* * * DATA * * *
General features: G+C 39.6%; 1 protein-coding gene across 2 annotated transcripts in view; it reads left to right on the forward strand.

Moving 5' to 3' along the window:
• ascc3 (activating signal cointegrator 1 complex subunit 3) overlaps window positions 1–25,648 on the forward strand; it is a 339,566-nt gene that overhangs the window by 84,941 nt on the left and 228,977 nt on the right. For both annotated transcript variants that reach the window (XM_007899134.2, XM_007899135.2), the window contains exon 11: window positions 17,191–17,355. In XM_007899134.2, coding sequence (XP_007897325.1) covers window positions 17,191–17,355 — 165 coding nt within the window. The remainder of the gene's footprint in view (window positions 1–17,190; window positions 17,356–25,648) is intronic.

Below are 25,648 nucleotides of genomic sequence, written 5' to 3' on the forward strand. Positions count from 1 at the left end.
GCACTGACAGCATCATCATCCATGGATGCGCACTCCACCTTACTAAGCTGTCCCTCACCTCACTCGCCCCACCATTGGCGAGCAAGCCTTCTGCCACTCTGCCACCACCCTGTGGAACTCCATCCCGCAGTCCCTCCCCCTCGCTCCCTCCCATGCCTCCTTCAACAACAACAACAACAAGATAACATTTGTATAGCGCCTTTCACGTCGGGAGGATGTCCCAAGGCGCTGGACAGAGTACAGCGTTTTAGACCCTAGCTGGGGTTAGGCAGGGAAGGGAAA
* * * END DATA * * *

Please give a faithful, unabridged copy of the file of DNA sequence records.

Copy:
General features: G+C 39.6%; 1 protein-coding gene across 2 annotated transcripts in view; it reads left to right on the forward strand.

Moving 5' to 3' along the window:
• ascc3 (activating signal cointegrator 1 complex subunit 3) overlaps window positions 1–25,648 on the forward strand; it is a 339,566-nt gene that overhangs the window by 84,941 nt on the left and 228,977 nt on the right. For both annotated transcript variants that reach the window (XM_007899134.2, XM_007899135.2), the window contains exon 11: window positions 17,191–17,355. In XM_007899134.2, coding sequence (XP_007897325.1) covers window positions 17,191–17,355 — 165 coding nt within the window. The remainder of the gene's footprint in view (window positions 1–17,190; window positions 17,356–25,648) is intronic.

Below are 25,648 nucleotides of genomic sequence, written 5' to 3' on the forward strand. Positions count from 1 at the left end.
GCACTGACAGCATCATCATCCATGGATGCGCACTCCACCTTACTAAGCTGTCCCTCACCTCACTCGCCCCACCATTGGCGAGCAAGCCTTCTGCCACTCTGCCACCACCCTGTGGAACTCCATCCCGCAGTCCCTCCCCCTCGCTCCCTCCCATGCCTCCTTCAACAACAACAACAACAAGATAACATTTGTATAGCGCCTTTCACGTCGGGAGGATGTCCCAAGGCGCTGGACAGAGTACAGCGTTTTAGACCCTAGCTGGGGTTAGGCAGGGAAGGGAAA